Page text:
Infinite Passion: An Essay on Charity and the Self
Brown, James, Religious Studies - Graduate School of Arts and Sciences, University of Virginia
Hart, Kevin, Department of Religious Studies, University of Virginia
Jones, Paul, Department of Religious Studies, University of Virginia
This essay argues for the following:
(1) Love is neither irrational nor merely affective but furnishes knowledge of the other, an utterly unique but genuine experience of alterity that exceeds ordinary knowledge. It is a knowledge that is obtained by a conversion of the gaze upon the gratuitous presence of the other, and it is knowledge obtained by way of the leap of faith (into the superabundant alterity of the other). Love does not derogate from the dignified rationality of reason but opens access to that which transcends reason. This essay therefore moves within a tradition, spanning from Augustine (non intratur in veritatem nisi per caritatem) to Bernard of Clairvaux (amor ipse notitia est), from Pascal (love as the third realm of knowledge) to Jean-Luc Marion (love as the transvaluation of the will), which represents a minority report in the history of thought since it characterizes love as an ordo cognoscendi that surpasses theoretic knowledge.
(2) Moreover, love gives the very reality of the self and the other. As Marion has put it, “love of the other repeats creation through the same withdrawal wherein God opens, to what is not, the right to be, and even the right to refuse Him.” The other can accede to its very own reality only if I allow it; that is, by renouncing my intentionality in order to create the space for the other to be. Concomitantly, the other’s counter-gaze is the condition of possibility for the existence of my own gaze. The other allows me to accede to myself by renouncing their mastery over me. Thus, as crossed κένωσις, love is not merely the transgression of intentionality but enables the mad ecstasy of haecceitas. In this manner, the self and the other genuinely appear in the καθ᾽αὐτό experience of love.
(3) Love is the preeminent and paradigmatic experience for human beings because love reflects the very intelligibility of the world. For Plato, reality is susceptible of being known in virtue of the erotic structure of the human soul. By passionately questioning worldly modes of being and thought, the soul is able to attain transcendence. Yet, unlike the Greeks, the phenomenology of love uncovers love as concrete, social transcendence as opposed to abstract, cosmic transcendence. This is the fundamental difference. The social relation of love is the foundation of the world because this relation is established only by giving my being and my world unto the other – which, in turn, enables each term in the social relation to accede their very own reality, qua haecceitas. In this manner, love is discovered as the preeminent human experience since it gives concrete meaning to human existence.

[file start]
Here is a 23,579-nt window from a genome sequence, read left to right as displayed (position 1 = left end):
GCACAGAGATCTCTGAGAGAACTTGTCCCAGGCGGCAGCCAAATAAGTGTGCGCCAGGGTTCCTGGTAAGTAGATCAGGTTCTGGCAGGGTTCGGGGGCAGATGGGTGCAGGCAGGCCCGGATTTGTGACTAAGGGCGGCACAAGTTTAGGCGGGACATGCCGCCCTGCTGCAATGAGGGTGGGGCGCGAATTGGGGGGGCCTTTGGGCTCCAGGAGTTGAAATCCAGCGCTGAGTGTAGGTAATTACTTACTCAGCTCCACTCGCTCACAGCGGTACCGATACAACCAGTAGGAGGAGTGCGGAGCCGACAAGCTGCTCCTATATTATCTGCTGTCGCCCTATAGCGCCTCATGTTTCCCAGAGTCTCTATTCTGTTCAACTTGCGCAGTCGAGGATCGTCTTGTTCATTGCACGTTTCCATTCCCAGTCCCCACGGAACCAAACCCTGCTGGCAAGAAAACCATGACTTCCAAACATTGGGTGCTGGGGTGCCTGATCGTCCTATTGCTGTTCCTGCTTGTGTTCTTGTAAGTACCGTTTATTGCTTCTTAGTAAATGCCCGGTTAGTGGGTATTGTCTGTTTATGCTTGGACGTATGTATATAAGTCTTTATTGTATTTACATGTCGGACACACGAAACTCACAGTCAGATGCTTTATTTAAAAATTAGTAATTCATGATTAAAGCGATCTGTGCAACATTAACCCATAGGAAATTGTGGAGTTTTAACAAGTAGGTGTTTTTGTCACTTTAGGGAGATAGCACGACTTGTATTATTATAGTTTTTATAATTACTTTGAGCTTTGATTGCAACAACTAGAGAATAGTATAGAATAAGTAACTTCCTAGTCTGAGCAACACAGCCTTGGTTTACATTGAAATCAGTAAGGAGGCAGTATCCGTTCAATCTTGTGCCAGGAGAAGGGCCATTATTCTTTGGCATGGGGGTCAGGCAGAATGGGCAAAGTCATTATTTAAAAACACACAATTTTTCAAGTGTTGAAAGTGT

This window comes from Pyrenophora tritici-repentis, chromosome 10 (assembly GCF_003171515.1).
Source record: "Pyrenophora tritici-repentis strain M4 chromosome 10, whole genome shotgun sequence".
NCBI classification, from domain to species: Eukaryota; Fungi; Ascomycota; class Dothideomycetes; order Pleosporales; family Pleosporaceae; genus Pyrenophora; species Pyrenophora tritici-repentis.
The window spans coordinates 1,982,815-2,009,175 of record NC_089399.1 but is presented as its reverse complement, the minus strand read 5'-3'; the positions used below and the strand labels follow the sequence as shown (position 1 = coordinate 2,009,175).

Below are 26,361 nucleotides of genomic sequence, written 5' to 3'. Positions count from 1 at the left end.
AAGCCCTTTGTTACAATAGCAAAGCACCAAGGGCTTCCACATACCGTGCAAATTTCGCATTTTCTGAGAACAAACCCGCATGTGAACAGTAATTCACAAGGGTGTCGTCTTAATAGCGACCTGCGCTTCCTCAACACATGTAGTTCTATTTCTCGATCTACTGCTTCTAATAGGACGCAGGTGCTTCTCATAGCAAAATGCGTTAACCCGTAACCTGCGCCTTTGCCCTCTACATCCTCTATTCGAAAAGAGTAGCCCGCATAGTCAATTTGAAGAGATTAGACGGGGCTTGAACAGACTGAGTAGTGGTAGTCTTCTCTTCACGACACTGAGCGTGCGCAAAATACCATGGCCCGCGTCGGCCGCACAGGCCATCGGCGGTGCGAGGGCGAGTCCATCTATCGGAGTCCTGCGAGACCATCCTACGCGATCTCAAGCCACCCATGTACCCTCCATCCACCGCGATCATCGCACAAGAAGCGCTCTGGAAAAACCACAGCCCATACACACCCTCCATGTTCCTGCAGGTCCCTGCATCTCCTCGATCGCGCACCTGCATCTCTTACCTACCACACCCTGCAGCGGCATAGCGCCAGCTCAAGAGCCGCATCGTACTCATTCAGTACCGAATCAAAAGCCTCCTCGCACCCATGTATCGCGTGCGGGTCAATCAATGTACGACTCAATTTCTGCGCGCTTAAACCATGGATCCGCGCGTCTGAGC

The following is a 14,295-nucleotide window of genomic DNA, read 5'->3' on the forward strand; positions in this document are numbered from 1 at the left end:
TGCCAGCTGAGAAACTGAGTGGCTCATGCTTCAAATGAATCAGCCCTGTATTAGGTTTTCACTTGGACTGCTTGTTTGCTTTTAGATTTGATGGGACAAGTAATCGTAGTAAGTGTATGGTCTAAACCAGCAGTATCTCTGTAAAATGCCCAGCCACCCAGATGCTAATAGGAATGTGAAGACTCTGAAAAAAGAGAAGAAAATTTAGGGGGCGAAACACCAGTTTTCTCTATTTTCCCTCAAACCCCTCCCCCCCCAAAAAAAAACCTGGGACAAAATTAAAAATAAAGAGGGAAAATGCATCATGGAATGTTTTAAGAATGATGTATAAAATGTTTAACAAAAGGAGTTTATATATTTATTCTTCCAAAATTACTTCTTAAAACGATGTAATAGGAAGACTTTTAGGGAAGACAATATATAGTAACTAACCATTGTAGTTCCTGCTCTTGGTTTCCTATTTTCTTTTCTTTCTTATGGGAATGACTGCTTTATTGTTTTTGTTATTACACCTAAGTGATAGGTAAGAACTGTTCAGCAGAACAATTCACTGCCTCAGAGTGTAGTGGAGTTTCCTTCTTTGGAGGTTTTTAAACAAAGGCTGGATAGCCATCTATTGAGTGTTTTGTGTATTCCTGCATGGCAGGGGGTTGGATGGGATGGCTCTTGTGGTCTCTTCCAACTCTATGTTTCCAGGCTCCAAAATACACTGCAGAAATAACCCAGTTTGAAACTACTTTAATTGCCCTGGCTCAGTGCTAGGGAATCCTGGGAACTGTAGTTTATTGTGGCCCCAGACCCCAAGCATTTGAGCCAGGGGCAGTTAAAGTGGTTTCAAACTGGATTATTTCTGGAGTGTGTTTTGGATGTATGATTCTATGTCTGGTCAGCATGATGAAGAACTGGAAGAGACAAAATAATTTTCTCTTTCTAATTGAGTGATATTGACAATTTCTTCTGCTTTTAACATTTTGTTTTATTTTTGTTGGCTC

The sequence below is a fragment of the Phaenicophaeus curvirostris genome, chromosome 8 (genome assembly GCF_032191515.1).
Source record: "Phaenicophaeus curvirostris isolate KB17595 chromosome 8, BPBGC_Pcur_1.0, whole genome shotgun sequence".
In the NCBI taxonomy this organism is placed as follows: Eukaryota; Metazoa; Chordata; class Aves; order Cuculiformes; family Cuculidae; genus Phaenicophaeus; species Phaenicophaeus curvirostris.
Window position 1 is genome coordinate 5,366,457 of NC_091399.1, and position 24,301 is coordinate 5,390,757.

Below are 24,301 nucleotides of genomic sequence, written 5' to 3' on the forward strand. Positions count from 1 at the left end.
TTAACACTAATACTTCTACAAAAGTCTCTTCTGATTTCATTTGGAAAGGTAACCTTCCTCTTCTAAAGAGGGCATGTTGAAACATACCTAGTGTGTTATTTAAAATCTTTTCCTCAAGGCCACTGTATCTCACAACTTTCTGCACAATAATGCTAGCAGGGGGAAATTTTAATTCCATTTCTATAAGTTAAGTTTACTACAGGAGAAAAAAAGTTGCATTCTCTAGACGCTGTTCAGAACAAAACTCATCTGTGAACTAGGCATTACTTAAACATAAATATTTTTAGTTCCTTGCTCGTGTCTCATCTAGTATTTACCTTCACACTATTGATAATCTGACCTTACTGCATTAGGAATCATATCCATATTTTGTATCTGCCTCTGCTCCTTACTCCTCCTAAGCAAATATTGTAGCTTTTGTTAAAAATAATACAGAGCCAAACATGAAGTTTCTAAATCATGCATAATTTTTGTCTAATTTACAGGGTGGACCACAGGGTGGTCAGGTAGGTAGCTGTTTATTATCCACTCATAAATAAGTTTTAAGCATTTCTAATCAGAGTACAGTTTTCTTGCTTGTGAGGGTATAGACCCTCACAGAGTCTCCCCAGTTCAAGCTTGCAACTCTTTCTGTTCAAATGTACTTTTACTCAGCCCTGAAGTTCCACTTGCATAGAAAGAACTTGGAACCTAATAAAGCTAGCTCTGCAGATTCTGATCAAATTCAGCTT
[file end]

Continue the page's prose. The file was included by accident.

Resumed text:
(4) Love is a way of life; it is not a static, even if exceptional, posture towards reality. The conversion of the gaze and the ecstasy of haecceitas is an ever-continuing process of existential engagement vis-à-vis the other; love therefore is supreme interestedness. Yet it is not modeled after being’s interest. To the contrary, love’s interest transcends worldly modes of being thereby completing the self’s inner dynamism, which aims at the other. Lacking perfect knowledge (of the Forms or the Other), one can only desire to move ever closer towards it. Erotic transcendence, in the midst of worldly finitude, necessarily implies an ongoing dynamism. Thus, as a way of life, love treats neither reason nor worldly modes of being as ultimate; it perpetually transcends worldly modes of knowledge, by slackening the intentional rapport with the world, in order to “see” the invisible gift that precedes and gives meaning to the world. And, it does so by personally embraced, passionate ecstasy (towards the other).
(5) The underlying concrete unity of the aforementioned is uncovered by way of phenomenological explication. In particular, we privilege the theory of crossed κένωσις as the phenomenality of love. And, even if we consistently criticize Heidegger’s existential analytic, we privilege the active and dynamic existential engagement with reality by way of the affections. Finally, we privilege the appearance of the superabundant gift by way of the experience of the impossible; that is, by way of the excessive love that is madly poured forth in a sinful and rational world.
MA (Master of Arts)
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